Warning: Full spoilers for the Season 1 finale follow. (Although if you’re worried about spoilers for Anger Management, you might need to reevaluate some of your core characteristics…)
Even though FX’s Anger Management, featuring Charlie Sheen’s much hyped return to TV sitcom-land, slipped from over five million viewers to around two million over the course of its 10-episode "trial" first season, FX president John Landgraf hinted, back at the Summer TCA Press Tour, that a renewal was likely. But a decision won’t be made until after the season’s done, so this is it! We now stand at what could be a dead end, or a gateway to a whopping 90 episode order (part of the syndication-ready deal in place).
So what’s happened to Charlie Sheen’s Charlie Goodson over the course of 10 episodes? Well, he’s pity-dated an "ugly chick" (Kerri Kenny), dated a hottie who didn’t believe in therapy (ex-wife Denise Richards) and hashed out old issues with his dad (real dad Martin Sheen). Has the show improved at all since the pilot episode? No. Not at all. In fact, it’s become even more obvious how painfully rushed and unfunny the show is. Back when I reviewed the premiere, I was willing to accept that FX was reaching for the un-dynamic and typical in an attempt to capture the millions of folks who watch the syndicated Two and a Half Men reruns on their channel. I chalked the show up as being "not for me" and believed its only crime was playing the "broader audience" game.
But it’s worse than that. The abrasive laugh track, which was once merely an annoying indicator of lazy writing and bad comedy, now scratches at my very soul; shining a giant spotlight on just how flat the jokes truly are. One begins to hyper-analyze the enthusiasm of the fake laughs versus the meager punchline they’re responding to. In "Charlie Gets Romantic," Kate (Selma Blair) gets a bit freaked out when Charlie wants to do more with her than just have meaningless sex. Like, go to a movie. So Charlie decides hold out on intimate kissing which then causes Kate to sexually shut down and, well, the "dry vag" jokes fly free and loose.
After 10 episodes, Anger Management is already in a rut. As I mentioned in the pilot review, there are a ton of cast members on this show and most episodes involve Charlie having at least one scene with each of them. Bret Butler in the bar. Michael Boatman at is home. The prison group. And this series chooses volume over quantity, bombarding you with an animated series’ worth of gags and one-liners, none of which register a laugh. Okay, wait. I will admit to chuckling when Patrick called Lacey "Kim Carcrashian." Yes, I’m ashamed to admit that this wasn’t, technically, a laugh-free finale.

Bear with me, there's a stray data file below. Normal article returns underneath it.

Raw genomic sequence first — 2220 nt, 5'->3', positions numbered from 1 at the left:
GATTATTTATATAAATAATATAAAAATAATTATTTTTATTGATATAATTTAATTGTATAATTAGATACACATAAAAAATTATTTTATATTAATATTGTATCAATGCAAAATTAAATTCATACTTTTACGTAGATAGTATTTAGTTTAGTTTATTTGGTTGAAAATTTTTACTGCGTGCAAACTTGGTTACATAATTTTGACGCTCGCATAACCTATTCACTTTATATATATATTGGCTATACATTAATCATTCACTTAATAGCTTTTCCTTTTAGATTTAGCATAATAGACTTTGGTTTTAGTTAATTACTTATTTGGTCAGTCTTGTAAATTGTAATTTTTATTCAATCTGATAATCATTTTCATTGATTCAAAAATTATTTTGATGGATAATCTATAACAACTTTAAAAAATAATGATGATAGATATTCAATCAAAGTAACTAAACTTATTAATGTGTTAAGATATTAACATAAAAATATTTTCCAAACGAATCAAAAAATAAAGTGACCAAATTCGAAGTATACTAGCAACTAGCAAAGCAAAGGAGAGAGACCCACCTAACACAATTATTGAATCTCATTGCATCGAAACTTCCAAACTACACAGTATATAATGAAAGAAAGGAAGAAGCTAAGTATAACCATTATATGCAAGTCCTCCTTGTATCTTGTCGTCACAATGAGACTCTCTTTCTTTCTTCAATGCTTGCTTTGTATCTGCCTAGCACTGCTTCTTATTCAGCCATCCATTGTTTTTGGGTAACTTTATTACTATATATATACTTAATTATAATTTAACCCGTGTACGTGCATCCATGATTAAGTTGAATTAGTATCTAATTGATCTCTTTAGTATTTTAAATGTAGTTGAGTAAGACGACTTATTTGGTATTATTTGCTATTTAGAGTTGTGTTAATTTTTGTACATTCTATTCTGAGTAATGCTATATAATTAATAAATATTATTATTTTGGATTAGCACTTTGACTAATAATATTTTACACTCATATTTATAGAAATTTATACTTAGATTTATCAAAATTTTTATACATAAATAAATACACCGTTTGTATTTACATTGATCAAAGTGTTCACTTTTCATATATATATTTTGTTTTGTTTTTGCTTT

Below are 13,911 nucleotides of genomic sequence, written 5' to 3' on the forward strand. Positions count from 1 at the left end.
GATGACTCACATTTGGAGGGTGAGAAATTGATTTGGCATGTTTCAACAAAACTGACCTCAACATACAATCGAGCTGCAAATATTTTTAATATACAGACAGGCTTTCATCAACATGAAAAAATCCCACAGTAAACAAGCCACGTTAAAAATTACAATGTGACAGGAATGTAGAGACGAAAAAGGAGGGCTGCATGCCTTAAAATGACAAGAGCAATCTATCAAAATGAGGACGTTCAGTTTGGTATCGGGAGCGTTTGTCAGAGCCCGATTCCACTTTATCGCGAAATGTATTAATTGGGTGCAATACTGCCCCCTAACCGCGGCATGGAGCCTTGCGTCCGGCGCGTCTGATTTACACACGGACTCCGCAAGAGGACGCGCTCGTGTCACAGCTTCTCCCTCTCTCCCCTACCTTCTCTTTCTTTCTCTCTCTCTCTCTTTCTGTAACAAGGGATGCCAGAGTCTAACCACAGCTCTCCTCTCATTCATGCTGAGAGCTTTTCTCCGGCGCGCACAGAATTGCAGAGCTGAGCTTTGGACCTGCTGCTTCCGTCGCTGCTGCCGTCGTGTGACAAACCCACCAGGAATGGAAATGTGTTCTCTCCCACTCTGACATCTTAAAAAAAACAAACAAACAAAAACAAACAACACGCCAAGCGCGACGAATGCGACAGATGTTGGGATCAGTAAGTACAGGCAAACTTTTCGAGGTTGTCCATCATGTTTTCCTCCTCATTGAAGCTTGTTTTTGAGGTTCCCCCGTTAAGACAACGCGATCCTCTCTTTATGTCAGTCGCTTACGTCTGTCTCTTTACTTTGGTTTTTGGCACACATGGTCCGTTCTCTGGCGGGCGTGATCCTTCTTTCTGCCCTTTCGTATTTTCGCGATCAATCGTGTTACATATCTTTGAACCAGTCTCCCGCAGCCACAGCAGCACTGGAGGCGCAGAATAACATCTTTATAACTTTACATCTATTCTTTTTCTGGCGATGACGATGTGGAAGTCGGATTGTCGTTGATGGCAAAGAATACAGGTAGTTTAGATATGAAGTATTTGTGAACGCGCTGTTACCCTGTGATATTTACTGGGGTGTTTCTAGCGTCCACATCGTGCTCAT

The storyline involving Charlie’s ex Jen (Shawnee Smith) wondering if she somehow "passed the gay gene" onto Sam was awkward at best – with the show never actually deciding why Jen was so disturbed by this. It actually almost came off as homophobic, but then the story quickly diverted all its power into making Jen seem crazy and ignorant rather than needlessly anxious and angry.
I know most of this might seem like a review of the overall series rather than a deep look into the finale, but there’s really not that much to analyze. This review was mostly meant as a sort of "let’s check back in with the show before it gets a giant order that takes it up to 100 episodes" deal. The brutal format of this show follows predictable humor and painful callbacks to jokes that weren’t funny the in the first place. For example, Nolan’s obsession with Lacey jumping out of a "30 Days Without Incident" celebration cake wasn’t funny. And since the canned laughter makes for certain that no bad joke is distinguishable from another, it got to be not funny again when they came back to Nolan and he was still talking about it.
There’s also just not that much to laugh at when your comedic leading man character is successful with women. At least on Two and a Half Men, they paired Charlie up with a polar-opposite loser. Also, pairing this show with something as different and ingenious as Louie does it no favors. So, as you can see, the score’s been lowered. Maybe I just resent the fact that one day there will be a box set of all seven or eight seasons of this series simply because it runs a rudimentary playbook.
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